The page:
JED: Hmmm. I am not sure "die" is the right way to describe the end of the RISOS project. RISOS was supposed to be a two-year project. It went on for three years. It started winding down in 1975 after the final reports were written. I was excited about the systems we had developed. About that time, I came up with a mechanism for distributing access to the sorts of abstract "capability" resources we had in the RATS system across a network. I wrote up an internal paper on that mechanism [1]. I still think it's a pretty clever technique. It was later used commercially by Mach which eventually served as part of the underlying ideas for the Windows NT System and, more recently, has been incorporated into Apple's OS X. I haven't seen that mechanism used in modern systems. I think the reason is that the application interface to today's systems are Unix or Unix-like. Unix doesn't support any sort of abstract object. Unix uses a "user" based protection model. Under Unix when you run a program the program gets all the rights of the user running it. In a capability system a running program gets only the rights specifically granted to it as capabilities. Under Unix it wouldn't make much sense to share access to individual resources across the network, but in a capability based system such a mechanism was quite natural.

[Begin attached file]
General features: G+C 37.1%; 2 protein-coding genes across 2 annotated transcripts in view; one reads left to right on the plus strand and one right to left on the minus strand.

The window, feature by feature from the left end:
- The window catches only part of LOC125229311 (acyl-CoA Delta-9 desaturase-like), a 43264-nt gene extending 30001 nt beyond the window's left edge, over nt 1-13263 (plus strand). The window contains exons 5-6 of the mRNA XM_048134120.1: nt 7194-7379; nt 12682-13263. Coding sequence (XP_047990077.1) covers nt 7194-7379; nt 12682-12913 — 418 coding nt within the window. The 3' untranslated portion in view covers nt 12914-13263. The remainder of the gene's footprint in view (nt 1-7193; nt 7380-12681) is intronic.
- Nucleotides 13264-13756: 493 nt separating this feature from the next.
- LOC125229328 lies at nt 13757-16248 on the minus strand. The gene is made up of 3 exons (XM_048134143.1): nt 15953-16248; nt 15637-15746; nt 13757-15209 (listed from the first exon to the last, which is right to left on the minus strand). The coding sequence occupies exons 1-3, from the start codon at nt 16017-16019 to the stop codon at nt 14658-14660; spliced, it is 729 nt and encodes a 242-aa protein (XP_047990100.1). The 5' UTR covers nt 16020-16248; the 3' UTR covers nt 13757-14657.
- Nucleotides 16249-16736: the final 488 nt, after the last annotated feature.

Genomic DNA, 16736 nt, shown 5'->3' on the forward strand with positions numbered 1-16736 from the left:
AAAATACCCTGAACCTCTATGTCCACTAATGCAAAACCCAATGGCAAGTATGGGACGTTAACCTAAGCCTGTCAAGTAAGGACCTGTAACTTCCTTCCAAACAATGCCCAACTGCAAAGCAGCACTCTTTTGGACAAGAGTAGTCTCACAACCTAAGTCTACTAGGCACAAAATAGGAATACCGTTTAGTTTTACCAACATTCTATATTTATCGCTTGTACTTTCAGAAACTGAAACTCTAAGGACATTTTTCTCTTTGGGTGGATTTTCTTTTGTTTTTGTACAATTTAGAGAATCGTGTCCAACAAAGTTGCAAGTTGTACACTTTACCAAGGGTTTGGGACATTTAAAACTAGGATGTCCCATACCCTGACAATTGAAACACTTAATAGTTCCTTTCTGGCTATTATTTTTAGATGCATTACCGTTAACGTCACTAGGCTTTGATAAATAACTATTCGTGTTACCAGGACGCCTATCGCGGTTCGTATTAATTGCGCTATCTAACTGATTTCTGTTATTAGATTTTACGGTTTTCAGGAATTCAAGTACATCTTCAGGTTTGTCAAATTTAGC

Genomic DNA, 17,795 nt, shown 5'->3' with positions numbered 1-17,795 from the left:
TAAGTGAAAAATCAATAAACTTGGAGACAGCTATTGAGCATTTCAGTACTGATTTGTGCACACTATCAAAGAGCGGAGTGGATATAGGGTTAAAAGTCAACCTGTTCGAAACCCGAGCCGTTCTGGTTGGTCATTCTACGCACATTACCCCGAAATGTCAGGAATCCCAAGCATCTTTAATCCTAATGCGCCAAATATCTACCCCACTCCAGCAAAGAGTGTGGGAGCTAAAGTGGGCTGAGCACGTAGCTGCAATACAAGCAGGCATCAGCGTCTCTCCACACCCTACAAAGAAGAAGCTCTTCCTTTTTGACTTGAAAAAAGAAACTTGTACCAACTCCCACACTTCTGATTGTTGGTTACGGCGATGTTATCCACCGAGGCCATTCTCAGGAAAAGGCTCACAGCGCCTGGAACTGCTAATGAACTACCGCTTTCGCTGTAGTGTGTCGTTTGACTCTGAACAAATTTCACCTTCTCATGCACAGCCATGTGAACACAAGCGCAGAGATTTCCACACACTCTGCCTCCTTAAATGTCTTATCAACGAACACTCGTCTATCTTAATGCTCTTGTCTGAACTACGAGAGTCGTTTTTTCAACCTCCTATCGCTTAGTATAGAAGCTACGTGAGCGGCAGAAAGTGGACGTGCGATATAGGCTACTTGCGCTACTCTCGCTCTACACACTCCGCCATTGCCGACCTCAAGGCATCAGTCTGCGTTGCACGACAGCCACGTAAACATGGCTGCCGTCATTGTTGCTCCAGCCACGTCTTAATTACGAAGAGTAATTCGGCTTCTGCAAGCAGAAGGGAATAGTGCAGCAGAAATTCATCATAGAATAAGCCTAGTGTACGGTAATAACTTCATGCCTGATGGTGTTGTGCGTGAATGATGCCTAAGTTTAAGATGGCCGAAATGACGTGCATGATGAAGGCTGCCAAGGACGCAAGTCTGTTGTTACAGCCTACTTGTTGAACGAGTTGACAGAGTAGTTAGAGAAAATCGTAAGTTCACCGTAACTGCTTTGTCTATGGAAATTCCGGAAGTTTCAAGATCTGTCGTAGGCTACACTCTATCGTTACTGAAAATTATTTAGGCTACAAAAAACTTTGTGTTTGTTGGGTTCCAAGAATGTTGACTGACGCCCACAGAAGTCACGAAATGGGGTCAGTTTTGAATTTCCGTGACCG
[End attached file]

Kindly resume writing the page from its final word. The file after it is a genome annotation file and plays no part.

The idea in that mechanism was that, in a capability-based operating system, you had an abstract-object notion. These objects were protected by the operating system. They could be files, or directories, or terminals, or telephones, or whatever. We exploited this in our system, but it was actually a generic thing. The operating system supported this abstract notion of "capability" and allowed anybody to write server software to support whatever new kind of capability they wanted. I got very excited by this and discovered a technique to extend the abstract-object notion out into the network. Actually, I remember the night when it occurred to me how to do it. It was around eleven or twelve at night, and I was nearly asleep. It just dawned on me how to do it. I woke up and spent the whole night and morning writing it down. I came into work the next day having had absolutely no sleep. My girl friend at the time thought I was a bit crazy.